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From Andrei Shakirin <ashaki...@talend.com>
Subject RE: Timeouts set up in httpClientPolicy vs ClientImpl.synchronousTimeout
Date Sun, 21 Aug 2016 16:47:02 GMT
Hi,

Take into account that CXF can communicate synchronously using native async protocols like
JMS or UDP.
I guess that ClientImpl.synchronousTimeout was designed for such cases to avoid infinite waiting
of the response on the client side.

Regards,
Andrei.

> -----Original Message-----
> From: zoldnap@freemail.hu [mailto:zoldnap@freemail.hu]
> Sent: Montag, 15. August 2016 11:19
> To: users@cxf.apache.org
> Subject: Re: Timeouts set up in httpClientPolicy vs
> ClientImpl.synchronousTimeout
> 
> Hi Sergey,
> 
> Yes indeed, in the CXF source, this comment is next to this timeout:
> "When a synchronous request/response invoke is done using an asynchronous
> transport mechanism, this is the timeout used for waiting for the response.
> Default is 60 seconds."
> 
> The question here however, why does a regular HTTP transport qualify as an
> async transport mechanism? I mean, how the the HTTP conduit works is that it
> creates a connection, waits for a reply with a given timeout and if the timeout
> fails, it raises an exception. After such an exception happens, what's the point
> of waiting again in ClientImpl in the method ClientImpl#waitResponse? Since
> the conduit already did what it could, no response will ever come, and it just
> becomes a useless wait as far as I can tell..
> 
> I think what should happen, is that after the conduit raises an exception, that is
> placed into the Exchange and in turn, ClientImpl will see that an exception
> happened while processing the response and will never go into
> ClientImpl#waitResponse uselessly.
> 
> Do you think I should raise this on the dev list or raise a ticket?
> 
> Thanks,
> Istvan
> 
> On 2016-08-11 11:04, Sergey Beryozkin wrote:
> > Hi
> >
> > The only thing I'm aware of is that it is of primary interest in case
> > of the asynchronous HTTP transport used to do the synchronous
> > invocations. I saw the related comment in ClientImpl code when I was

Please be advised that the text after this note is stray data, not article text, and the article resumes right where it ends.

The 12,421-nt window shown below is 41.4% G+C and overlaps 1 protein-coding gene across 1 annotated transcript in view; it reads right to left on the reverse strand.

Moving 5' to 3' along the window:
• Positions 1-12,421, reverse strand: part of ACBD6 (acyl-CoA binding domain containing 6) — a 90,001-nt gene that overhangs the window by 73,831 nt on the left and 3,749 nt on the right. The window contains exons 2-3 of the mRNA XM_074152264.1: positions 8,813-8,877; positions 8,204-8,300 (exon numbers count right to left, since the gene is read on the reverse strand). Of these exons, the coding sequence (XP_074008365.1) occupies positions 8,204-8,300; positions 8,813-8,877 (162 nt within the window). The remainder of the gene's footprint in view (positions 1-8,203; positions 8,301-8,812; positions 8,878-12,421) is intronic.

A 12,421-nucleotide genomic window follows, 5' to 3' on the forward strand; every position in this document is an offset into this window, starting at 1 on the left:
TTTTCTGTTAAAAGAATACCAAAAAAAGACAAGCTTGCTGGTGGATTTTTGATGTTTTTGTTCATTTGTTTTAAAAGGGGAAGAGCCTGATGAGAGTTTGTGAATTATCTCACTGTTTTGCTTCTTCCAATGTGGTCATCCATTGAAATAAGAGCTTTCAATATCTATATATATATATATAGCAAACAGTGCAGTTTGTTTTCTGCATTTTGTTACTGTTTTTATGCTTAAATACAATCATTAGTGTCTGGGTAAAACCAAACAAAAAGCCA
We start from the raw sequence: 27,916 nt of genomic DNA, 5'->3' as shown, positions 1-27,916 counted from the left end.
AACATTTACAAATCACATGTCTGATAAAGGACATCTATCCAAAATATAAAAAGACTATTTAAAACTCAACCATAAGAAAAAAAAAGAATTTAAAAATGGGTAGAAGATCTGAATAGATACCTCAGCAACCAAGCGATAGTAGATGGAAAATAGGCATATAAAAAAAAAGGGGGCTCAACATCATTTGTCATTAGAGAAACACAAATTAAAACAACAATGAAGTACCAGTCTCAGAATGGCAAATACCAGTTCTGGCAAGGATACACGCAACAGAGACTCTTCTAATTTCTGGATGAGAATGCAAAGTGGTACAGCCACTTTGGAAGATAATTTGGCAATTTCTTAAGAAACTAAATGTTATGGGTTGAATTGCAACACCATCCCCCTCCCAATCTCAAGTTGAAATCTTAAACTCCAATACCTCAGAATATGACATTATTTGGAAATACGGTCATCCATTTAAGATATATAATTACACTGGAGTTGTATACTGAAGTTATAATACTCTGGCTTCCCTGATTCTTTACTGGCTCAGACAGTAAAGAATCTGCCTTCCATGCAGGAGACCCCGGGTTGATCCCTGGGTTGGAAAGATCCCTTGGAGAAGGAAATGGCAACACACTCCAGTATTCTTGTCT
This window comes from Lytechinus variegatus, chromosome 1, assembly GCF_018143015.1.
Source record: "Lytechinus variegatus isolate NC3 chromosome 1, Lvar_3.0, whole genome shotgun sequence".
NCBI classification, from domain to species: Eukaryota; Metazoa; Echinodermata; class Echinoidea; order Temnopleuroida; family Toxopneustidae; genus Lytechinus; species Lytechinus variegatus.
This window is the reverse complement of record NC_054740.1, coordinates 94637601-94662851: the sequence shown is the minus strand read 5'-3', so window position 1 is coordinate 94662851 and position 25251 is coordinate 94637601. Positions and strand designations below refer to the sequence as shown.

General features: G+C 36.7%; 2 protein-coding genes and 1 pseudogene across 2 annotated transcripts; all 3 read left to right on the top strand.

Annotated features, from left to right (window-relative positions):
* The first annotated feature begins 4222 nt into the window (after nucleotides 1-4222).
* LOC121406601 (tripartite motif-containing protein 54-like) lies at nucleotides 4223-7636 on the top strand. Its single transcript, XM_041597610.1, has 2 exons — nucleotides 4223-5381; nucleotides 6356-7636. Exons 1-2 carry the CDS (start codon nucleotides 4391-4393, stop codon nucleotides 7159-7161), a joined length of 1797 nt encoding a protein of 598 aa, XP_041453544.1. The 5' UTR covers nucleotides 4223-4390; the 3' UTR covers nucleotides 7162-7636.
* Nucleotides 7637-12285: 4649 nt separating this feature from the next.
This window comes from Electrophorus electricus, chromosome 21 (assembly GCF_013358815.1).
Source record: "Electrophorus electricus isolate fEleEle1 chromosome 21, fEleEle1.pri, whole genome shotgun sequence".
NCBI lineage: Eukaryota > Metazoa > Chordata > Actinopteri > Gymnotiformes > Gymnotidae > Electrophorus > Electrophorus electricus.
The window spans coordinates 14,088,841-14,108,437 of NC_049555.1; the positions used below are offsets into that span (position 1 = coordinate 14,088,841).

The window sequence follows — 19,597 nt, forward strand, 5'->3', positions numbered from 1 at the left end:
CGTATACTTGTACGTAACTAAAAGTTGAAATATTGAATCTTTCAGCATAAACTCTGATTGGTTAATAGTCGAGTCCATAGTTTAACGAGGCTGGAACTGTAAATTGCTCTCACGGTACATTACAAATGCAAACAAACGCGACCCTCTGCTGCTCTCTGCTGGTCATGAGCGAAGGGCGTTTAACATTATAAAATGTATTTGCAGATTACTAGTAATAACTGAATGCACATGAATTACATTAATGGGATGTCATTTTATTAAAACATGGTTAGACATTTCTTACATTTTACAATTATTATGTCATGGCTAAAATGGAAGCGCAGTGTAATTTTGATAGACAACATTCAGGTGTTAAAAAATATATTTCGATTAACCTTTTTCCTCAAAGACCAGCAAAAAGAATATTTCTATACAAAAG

> > updating the jaxrs client code to match
> >
> > Cheers, Sergey
> > On 11/08/16 08:45, Istvan Devai wrote:
> >> Hi,
> >>
> >>
> >> I'm using CXF with HTTP transport to use a SOAP webservice. All is
> >> fine, however, when writing some unit tests to test the timeout
> >> behavior of the CXF Client (eg simulating a server that is slow to
> >> respond, or respond with 404), it is not behaving as set up via the
> >> HTTPClientPolicy.
> >>
> >>
> >> In Detail:
> >>
> >> 1. As far as I've seen, the timeout values set up in HTTPCLientPolicy
> >> are used in
> >> org.apache.cxf.transport.http.URLConnectionHTTPConduit#setupConnectio
> >> n to set up the underlying URLConnection instance. That is fine.
> >>
> >> 2. However, in ClientImpl, there is another wait happening in
> >> org.apache.cxf.endpoint.ClientImpl#waitResponse that is controlled by
> >> value set up in synchronousTimeout.
> >>
> >> Therefore, the actual delay that will happen is the sum of
> >> HttpClientPolicy.receiveTimeout + ClientImpl.synchronousTimeout
> >>
> >> Questions:
> >>
> >> 1. What's the purpose of the synchronousTimeout in case of a
> >> synchronous HTTP call, where the transport will either return the
> >> response (if it falls within the HTTP transport's timeouts) or never
> >> after? Why wait again in org.apache.cxf.endpoint.ClientImpl#waitResponse
> ?
> >>
> >> 2. When the webservice returns HTTP code 200, seemingly there is no
> >> waiting happening, although the execution is again going over
> >> org.apache.cxf.endpoint.ClientImpl#waitResponse. Seemingly this wait
> >> here only kicks in for slow and/or HTTP codes >400. What's the
> >> reason/intention behind that?
> >>
> >> 3. What will happen if I set the synchronousTimeout to 0? Will I be
> >> able to achieve that there is no additional delay apart from the
> >> timeout set up in the HTTP transport?
> >>
> >> Thank you for your help!
> >>
> >> Kind regards,
> >> Istvan Devai
> >>
> >
> >

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